Thousands in Faith Community Demand Civil Rights in California Courts, Passage of AB 256
On Wednesday, March 16th, faith leaders from across California hand-delivererd a letter to Senate President Pro Tem Atkins and Senator Portantino at the California State Capitol. With over 100 faith-leader signatories who collectively lead thousands, they urged support for Assembly Bill 256 (Kalra), the Racial Justice Act for All, ahead of a major committee vote. AB 256 would extend protections against discrimination in the courtroom based on race, ethnicity, or national origin to everyone, regardless of when that discrimination occurred.
The in-person visit to the California State Capitol follows three days of virtual letter hand-offs via social media from congregations, traveling digitally from Southern California to the Central Coast, Central Valley, Bay Area, and Northern California. Over the past year since AB 256’s introduction, faith groups around California have made the moral case for a law that intends to confront racial disparities in the criminal legal system. According to the letter, “Racial bias has long permeated our institutions, and to address how this divides us we must allow everyone equal dignity and protection of the law.”
AB 256 builds off of AB 2542 (Kalra), passed in 2020 which provides an avenue for challenging racial harm in open cases. AB 256 will extend the option of relief to those with closed convictions who can prove—with specific criteria—that racial discrimination directly impacted their case.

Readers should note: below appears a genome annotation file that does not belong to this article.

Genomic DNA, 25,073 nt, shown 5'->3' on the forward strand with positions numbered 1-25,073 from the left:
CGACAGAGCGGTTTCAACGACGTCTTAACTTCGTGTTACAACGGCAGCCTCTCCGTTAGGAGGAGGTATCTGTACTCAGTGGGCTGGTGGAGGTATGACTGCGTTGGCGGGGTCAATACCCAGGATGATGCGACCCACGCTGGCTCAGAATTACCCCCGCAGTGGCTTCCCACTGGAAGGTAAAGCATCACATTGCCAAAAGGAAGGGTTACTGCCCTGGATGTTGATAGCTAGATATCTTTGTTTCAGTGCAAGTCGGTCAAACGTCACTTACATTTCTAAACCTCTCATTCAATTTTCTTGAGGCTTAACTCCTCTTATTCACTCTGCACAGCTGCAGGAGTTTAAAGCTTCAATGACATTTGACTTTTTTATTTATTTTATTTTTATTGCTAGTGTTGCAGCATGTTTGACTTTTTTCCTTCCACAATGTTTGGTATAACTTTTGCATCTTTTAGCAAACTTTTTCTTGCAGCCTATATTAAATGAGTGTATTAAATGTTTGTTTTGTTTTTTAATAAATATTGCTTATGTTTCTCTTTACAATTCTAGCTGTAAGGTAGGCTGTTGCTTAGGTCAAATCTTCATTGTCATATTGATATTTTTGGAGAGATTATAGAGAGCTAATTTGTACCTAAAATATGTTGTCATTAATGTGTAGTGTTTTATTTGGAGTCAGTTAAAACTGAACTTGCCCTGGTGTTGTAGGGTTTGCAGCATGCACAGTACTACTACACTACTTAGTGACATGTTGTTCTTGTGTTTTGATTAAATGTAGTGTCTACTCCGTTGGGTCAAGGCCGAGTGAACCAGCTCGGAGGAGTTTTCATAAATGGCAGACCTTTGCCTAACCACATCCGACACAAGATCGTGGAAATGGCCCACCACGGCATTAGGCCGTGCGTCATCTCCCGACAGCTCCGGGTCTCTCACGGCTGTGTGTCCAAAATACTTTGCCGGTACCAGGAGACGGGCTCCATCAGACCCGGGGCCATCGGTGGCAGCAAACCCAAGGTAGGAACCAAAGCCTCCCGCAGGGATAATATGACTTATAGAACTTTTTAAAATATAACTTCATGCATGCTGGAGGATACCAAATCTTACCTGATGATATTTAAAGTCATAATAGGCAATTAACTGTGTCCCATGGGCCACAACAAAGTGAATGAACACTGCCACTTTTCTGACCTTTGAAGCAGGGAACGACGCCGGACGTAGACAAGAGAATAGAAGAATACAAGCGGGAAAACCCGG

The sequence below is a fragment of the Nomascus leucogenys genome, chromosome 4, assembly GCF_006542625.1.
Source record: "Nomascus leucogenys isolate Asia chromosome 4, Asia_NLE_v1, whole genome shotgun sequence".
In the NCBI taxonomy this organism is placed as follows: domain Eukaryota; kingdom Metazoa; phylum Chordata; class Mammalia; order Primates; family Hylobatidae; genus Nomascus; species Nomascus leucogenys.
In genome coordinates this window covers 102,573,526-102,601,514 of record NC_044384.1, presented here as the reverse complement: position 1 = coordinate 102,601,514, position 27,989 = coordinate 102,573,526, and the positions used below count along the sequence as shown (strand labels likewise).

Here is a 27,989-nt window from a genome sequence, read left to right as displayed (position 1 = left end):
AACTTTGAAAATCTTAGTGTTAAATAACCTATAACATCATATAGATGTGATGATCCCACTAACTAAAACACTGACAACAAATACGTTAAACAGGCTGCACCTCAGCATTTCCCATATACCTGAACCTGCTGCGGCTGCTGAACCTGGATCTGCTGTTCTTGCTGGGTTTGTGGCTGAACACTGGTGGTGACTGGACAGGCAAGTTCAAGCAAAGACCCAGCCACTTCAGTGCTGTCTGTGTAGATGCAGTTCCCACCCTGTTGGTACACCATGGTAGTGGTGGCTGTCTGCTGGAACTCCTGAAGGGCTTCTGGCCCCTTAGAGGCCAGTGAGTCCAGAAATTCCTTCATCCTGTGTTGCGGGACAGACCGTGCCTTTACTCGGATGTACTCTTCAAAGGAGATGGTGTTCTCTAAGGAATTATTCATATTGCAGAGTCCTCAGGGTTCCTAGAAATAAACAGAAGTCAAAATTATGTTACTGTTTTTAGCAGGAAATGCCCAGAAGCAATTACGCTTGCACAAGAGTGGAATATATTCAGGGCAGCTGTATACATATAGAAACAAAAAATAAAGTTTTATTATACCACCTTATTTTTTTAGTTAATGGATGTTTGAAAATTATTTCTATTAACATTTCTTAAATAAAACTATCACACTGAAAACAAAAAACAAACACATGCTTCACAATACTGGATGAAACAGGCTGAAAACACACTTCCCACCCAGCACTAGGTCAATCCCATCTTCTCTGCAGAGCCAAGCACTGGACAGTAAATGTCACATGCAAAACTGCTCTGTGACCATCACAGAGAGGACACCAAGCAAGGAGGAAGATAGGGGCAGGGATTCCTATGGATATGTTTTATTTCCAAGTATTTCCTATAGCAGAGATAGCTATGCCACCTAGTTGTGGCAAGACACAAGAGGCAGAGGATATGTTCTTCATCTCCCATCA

“People who are currently in cages due to the impact of deep racism in courts are owed justice,” said Amber-Rose Howard, Executive Director of Californians United for a Responsible Budget (CURB), a co-sponsor of the bill. “Faith leaders have reminded us throughout history that there is a strict and necessary obligation to anchor change in morality, and that we cannot place a price tag on justice.”
Since it was enacted, the California Racial Justice Act has been successful in changing court cultures by exposing and addressing blatant examples of racism. For example: District Attorneys referring to people by “street names,” as opposed to their legal, formal names, and rap lyrics being inappropriately used as evidence of criminal activity.
Faith leaders will deliver the letter on the eve of the Jewish holiday of Purim, which marks the Biblical story of Queen Esther’s actions to save Persian Jews from persecution and death.
“Purim recounts a time when an unlikely leader changed the fate of an oppressed people by speaking truth to power at great personal risk,” said Lynn Berkley-Baskin of Bend the Arc: Jewish Action. “Finding the moral courage to advocate for justice is a recurring theme across faith traditions, and we urge our elected leaders to follow Esther’s example by supporting this critical legislation for racial justice.”